Caleb was enrolled in Outboard Engine Overhaul School at Naval Amphibious Base Coronado. After he would get out of school in the afternoons we would take Sparky to the Dog Beach where he was allowed to run around without a leash, the dog that is. After school finished we would begin the drive across America to his next duty station, Naval Station Mayport. He was in school for two weeks and this gave us a weekend of exploration in southern California. For both outings, my Dad had kindly prepared a half guided/half reserved itinerary which kept us from getting overwhelmed with the big ‘what to do?’ question. I had picked this information up on my way through Phoenix, AZ.
Our weekend began early, as do all our vacation days. We reached Huntington beach at 8:00am and got out to stretch our legs. We are not use to all the pedestrian traffic on a non-holiday/event weekend; we get caught up in the ambiance temporarily before we are back in the car. We drove through West Hollywood, Beverly Hills, and Santa Monica. We got our picture taken with people dressed as celebrities and then walked Hollywood Blvd’s Walk of Fame and visited Grauman’s Chinese Theatre Forecourt of Stars’ Footprints.
Having lived in a place that has a tourist season, Virginia Beach, I should’ve known that a place that has tourists all year would have the same ‘No Public Restroom’ policy. I got lucky eventually when I found a place willing to sell me a bottle of water, how helpful, (I could drink it down and then use it) and give me a coin to insert into their bathroom door lock. Just so happens, the janitor was in the doorway and I got to use the bathroom and keep the coin as memorabilia, or in case I needed it later.
My Dad recommended Mashti Malone’s Old Fashioned Ice Cream for rose water or saffron falooda. We found lunch next door at the Sultani Restaurant. After all this energy intake it was time to burn some off at the beach; toes in the sand, wind in the hair, sun on our faces. Where we parked the car we could see houses and trees on one side and big rocks, sand, and surf on the other. We made our way around birds, kids buried in sand, plants washed ashore, sunbathers and enjoyed some time letting the water touch our feet.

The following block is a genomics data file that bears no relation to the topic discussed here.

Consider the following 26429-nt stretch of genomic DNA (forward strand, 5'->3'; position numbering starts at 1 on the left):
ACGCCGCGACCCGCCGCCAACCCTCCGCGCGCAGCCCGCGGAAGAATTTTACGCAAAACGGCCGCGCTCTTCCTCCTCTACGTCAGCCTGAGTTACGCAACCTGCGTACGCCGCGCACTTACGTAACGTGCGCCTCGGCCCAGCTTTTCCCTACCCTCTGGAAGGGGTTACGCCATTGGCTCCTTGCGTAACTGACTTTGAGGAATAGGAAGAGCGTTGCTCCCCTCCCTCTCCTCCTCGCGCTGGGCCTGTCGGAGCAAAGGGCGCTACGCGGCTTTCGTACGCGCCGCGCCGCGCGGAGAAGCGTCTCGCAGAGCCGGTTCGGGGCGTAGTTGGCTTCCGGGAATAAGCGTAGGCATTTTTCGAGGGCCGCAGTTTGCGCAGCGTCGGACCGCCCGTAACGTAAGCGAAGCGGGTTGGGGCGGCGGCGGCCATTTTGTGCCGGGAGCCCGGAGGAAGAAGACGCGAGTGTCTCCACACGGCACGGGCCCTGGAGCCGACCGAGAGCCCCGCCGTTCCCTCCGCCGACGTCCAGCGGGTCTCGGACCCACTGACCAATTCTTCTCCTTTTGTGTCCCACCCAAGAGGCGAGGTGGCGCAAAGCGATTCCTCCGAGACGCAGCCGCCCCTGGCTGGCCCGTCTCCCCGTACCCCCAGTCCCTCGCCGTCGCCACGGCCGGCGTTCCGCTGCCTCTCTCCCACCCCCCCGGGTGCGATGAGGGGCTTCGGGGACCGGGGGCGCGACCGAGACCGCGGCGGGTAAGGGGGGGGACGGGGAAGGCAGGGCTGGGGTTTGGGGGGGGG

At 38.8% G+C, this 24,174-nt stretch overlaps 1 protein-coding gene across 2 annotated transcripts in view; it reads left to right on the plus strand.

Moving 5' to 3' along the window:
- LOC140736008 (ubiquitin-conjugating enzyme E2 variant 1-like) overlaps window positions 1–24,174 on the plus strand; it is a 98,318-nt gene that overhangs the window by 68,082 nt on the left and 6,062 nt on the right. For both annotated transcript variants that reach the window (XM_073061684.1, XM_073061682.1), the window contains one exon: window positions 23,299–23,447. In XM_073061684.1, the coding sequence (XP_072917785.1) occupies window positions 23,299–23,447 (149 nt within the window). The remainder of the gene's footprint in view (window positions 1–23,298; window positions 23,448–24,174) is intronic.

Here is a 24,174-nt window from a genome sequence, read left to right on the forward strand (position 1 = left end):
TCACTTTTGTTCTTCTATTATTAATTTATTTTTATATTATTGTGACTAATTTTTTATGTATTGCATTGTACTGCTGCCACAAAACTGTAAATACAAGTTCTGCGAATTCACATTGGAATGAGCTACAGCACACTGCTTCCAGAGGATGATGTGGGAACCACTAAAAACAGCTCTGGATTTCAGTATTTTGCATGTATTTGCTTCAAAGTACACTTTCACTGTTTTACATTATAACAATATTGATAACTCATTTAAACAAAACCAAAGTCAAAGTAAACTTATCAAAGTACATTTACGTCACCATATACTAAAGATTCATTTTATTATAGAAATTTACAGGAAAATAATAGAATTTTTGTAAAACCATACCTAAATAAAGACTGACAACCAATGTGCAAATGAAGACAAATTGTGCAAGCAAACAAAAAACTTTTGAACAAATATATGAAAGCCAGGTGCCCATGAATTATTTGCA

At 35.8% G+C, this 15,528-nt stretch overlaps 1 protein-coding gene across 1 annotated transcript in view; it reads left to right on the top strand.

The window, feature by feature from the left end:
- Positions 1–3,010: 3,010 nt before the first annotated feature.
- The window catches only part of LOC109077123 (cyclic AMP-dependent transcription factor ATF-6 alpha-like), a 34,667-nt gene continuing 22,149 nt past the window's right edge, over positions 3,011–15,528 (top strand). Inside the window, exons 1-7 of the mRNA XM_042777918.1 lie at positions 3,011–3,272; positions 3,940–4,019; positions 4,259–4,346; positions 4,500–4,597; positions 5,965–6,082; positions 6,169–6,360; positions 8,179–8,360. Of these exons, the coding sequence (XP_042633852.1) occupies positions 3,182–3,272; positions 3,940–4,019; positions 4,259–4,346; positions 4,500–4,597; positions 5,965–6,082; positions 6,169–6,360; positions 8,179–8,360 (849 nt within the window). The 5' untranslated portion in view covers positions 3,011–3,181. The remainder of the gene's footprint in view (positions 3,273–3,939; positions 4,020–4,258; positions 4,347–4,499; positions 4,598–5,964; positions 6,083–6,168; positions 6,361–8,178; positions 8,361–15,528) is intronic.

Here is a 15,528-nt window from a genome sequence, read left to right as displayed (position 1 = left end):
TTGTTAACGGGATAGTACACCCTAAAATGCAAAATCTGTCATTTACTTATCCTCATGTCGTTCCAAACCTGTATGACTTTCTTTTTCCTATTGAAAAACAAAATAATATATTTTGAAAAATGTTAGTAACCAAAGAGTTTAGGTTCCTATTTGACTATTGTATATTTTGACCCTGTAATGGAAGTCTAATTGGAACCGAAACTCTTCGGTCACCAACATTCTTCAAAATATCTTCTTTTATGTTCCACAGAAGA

Off to the Wilshire Motel to get good parking. We had been reserved the room directly across from the office and were able to park our car in the cubicle-like space available between two rooms; there are not many of these great spaces available so we were grateful. For those that arrive after us, they would be offered free parking around the corner. If we thought that was going to be a long walk, we were in for a treat to the 3rd Street Promenade.
We took our time getting down to the beach taking pictures of plants, birds, window art, signs, structures, people, and paintings in the making. We get there early and walk to the pier and along the park. Tonight’s entertainment will consist of many a street performer singing, flipping, balancing, dancing, juggling, and making money disappear. We got to enjoy trees lit up with white lights and patio dining at all the restaurants. We had another early day ahead of us and a long walk tonight.
In all the excitement, I hadn’t realized we walked three miles to the beach; we would walk just as far before we could rest our tired parts. Caleb ended up carrying Sparky for awhile to try and speed up the process between my random picture taking. Now I have some insight as to why some people get strollers for their dogs – the cement on the sidewalk can eat away at the padding on their feet or they have lazy dogs. Sparky was ready to curl up in the nearest bush and Caleb was more than willing to use him as a pillow.
The room was sufficient for what we needed: a bed to sleep in, a shower to wash in, and an over-sized area (closet) with dresser for our one bag. Out before the sun and we are on our way north to Malibu which is not as Malibu-Barbie as I expected. We pass fancy homes cliff-side and beautiful terrain adjacent to the road. Soon we are in the hills pausing in the road to keep the view available awhile longer. It’s marvelous to see hills, trees, bushes, sand, water, and fog all doing their part this morning to paint us a wonderful piece of eye-candy.
I enjoy what seems to be random in this area. There are winding roads that sometimes you lose sight of and when out of the car could imagine you are somewhere else entirely. There are cactus and homes of adobe that give a desert feel to the countryside filled with purple wildflowers and jackrabbits. We miss our exit, unknowingly, and this gives us the chance to see a home in the valley down a steep drive, to see white wildflowers and rocks stare at us from the hills, and to drive through thick fog with a few feet of visibility.